Arbitration and Orange Balls


Way back when baseball's Players Association was first winning the right to free agency, and union boss Marvin Miller had the owners on the run, the iconoclastic Charlie Finley of the Oakland A's stood up at a meeting and told everyone what he thought.

He was Crazy Charlie, of course, the modern reincarnation of Bill Veeck. He put his players in white shoes (oh, my) and hired a world-class sprinter to be his designated base stealer and he advocated an orange ball and a million other things.

The other owners regarded him as a cross between between Uncle Fester and Timothy Leary, and they didn't much like him. But Finley stood up and said that, of course, the players should be granted total free agency and, in fact, they should be granted it every year. No player should have more than a one-year contract.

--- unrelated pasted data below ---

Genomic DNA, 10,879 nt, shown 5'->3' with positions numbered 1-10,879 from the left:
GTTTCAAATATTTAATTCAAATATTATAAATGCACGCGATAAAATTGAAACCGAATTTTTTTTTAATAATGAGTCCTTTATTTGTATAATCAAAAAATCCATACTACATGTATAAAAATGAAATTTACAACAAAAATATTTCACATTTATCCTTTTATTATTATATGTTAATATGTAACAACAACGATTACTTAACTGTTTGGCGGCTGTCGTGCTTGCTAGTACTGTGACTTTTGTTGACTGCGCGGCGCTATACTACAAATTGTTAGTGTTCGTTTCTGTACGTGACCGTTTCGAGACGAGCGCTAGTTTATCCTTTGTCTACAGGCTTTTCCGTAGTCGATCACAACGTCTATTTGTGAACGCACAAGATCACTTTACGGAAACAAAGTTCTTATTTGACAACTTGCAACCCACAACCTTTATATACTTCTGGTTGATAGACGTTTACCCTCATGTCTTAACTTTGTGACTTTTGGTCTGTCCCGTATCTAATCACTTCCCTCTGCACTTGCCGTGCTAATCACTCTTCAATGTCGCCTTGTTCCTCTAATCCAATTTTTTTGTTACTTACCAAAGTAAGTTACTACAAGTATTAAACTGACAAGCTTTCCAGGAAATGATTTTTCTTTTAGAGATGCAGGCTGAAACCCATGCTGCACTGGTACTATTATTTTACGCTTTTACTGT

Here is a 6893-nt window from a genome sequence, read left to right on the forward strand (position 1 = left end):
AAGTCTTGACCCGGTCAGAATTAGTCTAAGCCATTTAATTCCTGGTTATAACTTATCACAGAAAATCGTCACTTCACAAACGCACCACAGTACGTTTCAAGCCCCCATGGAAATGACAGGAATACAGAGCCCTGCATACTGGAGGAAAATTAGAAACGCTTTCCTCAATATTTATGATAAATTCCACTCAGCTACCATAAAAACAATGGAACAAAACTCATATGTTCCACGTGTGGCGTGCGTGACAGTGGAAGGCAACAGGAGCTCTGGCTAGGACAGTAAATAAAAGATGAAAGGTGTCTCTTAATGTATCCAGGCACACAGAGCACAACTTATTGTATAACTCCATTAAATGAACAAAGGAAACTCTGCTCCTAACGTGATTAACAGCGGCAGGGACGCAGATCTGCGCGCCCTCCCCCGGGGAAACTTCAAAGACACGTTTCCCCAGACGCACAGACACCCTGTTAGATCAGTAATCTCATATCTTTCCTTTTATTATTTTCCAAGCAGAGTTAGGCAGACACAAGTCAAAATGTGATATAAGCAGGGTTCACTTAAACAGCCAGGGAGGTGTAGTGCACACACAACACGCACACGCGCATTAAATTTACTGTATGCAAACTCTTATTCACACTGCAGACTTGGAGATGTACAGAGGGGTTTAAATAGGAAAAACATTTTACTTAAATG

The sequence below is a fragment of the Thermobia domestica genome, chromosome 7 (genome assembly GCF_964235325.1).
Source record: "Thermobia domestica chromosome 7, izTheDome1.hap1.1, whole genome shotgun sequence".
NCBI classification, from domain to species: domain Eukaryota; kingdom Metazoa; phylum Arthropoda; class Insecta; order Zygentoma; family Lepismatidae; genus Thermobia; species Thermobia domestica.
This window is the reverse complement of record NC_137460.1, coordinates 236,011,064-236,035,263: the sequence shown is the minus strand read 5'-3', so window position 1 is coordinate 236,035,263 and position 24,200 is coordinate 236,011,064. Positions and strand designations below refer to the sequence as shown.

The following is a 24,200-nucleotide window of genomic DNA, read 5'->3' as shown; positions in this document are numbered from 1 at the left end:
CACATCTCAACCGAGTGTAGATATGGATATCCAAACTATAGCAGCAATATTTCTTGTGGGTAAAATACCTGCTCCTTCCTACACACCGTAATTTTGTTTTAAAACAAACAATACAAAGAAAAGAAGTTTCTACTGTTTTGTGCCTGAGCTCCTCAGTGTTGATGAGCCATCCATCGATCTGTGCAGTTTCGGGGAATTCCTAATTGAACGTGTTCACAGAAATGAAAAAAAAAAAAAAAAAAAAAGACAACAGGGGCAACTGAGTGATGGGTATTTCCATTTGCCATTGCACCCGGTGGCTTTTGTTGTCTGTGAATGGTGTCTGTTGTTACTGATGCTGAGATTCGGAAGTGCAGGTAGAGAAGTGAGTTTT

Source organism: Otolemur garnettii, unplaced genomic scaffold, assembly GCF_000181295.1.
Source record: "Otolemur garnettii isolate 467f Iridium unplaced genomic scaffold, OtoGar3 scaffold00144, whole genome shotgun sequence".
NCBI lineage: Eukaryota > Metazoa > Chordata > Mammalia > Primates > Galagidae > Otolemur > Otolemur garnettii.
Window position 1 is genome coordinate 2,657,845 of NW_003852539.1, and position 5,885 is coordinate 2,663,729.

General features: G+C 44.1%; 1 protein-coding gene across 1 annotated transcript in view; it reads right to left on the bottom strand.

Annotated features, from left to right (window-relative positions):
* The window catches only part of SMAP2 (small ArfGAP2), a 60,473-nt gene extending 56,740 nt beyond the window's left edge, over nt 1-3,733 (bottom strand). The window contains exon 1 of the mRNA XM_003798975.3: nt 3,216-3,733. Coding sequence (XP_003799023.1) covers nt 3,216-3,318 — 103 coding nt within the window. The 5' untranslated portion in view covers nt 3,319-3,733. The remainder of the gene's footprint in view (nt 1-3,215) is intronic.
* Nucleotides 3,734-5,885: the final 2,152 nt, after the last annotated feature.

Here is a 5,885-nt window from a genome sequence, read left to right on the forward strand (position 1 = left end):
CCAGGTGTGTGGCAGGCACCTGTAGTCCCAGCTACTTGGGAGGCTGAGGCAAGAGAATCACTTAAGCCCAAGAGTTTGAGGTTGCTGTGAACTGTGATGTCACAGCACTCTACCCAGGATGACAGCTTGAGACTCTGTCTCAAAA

Everyone was stunned, but none more than Miller. The color drained from the labor leader's face because he understood what Finley was getting at. No player would ever get a long contract based on what he had done. Players would get one-year deals based on what they could do. Fortunately for the players, Finley was hooted down. Well, maybe he was harrumphed down. Same thing.

This comes to mind as Ryan Howard once again enters the salary arbitration game. He will get a one-year contract and earn either $14 million (the team's offer) or $18 million (his request), depending on the ruling of the arbitrator.

Wouldn't it be a different baseball world if every player had to go through a similar contract process? The Phillies made two terrible recent long-term signings, Adam Eaton and Geoff Jenkins. They have to live with those mistakes, rather than have the flexibility to move past them.

There would have to be some mechanism to allow teams an edge in keeping their own players, to allow continuity. The NBA figured out how to do that despite a hard salary cap. Baseball could do the same thing.

In the meantime, the Phillies this week did a very good job of locking up Cole Hamels, Ryan Madson, Shane Victorino and Joe Blanton. It was a good week for the Phillies. Better than the week endured by the Eagles. But we've gotten used to that, haven't we?